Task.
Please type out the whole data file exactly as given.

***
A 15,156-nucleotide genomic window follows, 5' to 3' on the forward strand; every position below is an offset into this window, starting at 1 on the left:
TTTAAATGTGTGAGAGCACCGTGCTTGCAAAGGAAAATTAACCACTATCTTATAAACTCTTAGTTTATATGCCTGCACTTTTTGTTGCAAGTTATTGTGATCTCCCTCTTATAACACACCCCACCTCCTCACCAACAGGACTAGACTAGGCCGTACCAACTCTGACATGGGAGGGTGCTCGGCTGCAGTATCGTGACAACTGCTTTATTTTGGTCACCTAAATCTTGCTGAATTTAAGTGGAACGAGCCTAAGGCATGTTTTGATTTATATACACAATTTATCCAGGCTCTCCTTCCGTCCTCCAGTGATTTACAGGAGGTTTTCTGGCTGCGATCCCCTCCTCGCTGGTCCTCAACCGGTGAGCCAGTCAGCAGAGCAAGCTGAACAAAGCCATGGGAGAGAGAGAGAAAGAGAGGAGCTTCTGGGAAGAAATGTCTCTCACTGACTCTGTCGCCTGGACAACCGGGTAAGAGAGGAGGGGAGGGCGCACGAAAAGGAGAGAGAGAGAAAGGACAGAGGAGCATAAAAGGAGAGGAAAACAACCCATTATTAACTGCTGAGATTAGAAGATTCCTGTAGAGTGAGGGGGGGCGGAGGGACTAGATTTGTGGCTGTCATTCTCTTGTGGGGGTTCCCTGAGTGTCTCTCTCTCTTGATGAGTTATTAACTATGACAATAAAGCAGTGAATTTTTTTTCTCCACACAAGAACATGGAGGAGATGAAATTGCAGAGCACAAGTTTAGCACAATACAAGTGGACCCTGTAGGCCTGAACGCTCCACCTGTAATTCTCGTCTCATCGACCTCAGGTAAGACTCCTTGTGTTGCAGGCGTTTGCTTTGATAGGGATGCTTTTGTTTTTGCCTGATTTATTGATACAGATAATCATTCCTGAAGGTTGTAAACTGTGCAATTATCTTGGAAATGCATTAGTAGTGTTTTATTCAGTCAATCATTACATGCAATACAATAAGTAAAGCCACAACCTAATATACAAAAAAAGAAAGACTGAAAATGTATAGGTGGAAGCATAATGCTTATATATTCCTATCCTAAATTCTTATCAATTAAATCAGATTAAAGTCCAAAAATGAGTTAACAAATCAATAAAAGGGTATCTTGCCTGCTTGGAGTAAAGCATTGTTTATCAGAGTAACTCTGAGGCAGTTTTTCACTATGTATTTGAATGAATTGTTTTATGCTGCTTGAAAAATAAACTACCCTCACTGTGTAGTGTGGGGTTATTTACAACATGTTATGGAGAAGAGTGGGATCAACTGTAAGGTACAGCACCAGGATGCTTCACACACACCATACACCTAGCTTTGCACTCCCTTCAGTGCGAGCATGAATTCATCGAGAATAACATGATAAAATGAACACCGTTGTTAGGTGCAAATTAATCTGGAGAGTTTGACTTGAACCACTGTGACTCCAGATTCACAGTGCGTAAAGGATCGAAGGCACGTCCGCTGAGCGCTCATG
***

A 15,156-nucleotide genomic window follows, 5' to 3' on the forward strand; every position below is an offset into this window, starting at 1 on the left:
TTTAAATGTGTGAGAGCACCGTGCTTGCAAAGGAAAATTAACCACTATCTTATAAACTCTTAGTTTATATGCCTGCACTTTTTGTTGCAAGTTATTGTGATCTCCCTCTTATAACACACCCCACCTCCTCACCAACAGGACTAGACTAGGCCGTACCAACTCTGACATGGGAGGGTGCTCGGCTGCAGTATCGTGACAACTGCTTTATTTTGGTCACCTAAATCTTGCTGAATTTAAGTGGAACGAGCCTAAGGCATGTTTTGATTTATATACACAATTTATCCAGGCTCTCCTTCCGTCCTCCAGTGATTTACAGGAGGTTTTCTGGCTGCGATCCCCTCCTCGCTGGTCCTCAACCGGTGAGCCAGTCAGCAGAGCAAGCTGAACAAAGCCATGGGAGAGAGAGAGAAAGAGAGGAGCTTCTGGGAAGAAATGTCTCTCACTGACTCTGTCGCCTGGACAACCGGGTAAGAGAGGAGGGGAGGGCGCACGAAAAGGAGAGAGAGAGAAAGGACAGAGGAGCATAAAAGGAGAGGAAAACAACCCATTATTAACTGCTGAGATTAGAAGATTCCTGTAGAGTGAGGGGGGGCGGAGGGACTAGATTTGTGGCTGTCATTCTCTTGTGGGGGTTCCCTGAGTGTCTCTCTCTCTTGATGAGTTATTAACTATGACAATAAAGCAGTGAATTTTTTTTCTCCACACAAGAACATGGAGGAGATGAAATTGCAGAGCACAAGTTTAGCACAATACAAGTGGACCCTGTAGGCCTGAACGCTCCACCTGTAATTCTCGTCTCATCGACCTCAGGTAAGACTCCTTGTGTTGCAGGCGTTTGCTTTGATAGGGATGCTTTTGTTTTTGCCTGATTTATTGATACAGATAATCATTCCTGAAGGTTGTAAACTGTGCAATTATCTTGGAAATGCATTAGTAGTGTTTTATTCAGTCAATCATTACATGCAATACAATAAGTAAAGCCACAACCTAATATACAAAAAAAGAAAGACTGAAAATGTATAGGTGGAAGCATAATGCTTATATATTCCTATCCTAAATTCTTATCAATTAAATCAGATTAAAGTCCAAAAATGAGTTAACAAATCAATAAAAGGGTATCTTGCCTGCTTGGAGTAAAGCATTGTTTATCAGAGTAACTCTGAGGCAGTTTTTCACTATGTATTTGAATGAATTGTTTTATGCTGCTTGAAAAATAAACTACCCTCACTGTGTAGTGTGGGGTTATTTACAACATGTTATGGAGAAGAGTGGGATCAACTGTAAGGTACAGCACCAGGATGCTTCACACACACCATACACCTAGCTTTGCACTCCCTTCAGTGCGAGCATGAATTCATCGAGAATAACATGATAAAATGAACACCGTTGTTAGGTGCAAATTAATCTGGAGAGTTTGACTTGAACCACTGTGACTCCAGATTCACAGTGCGTAAAGGATCGAAGGCACGTCCGCTGAGCGCTCATG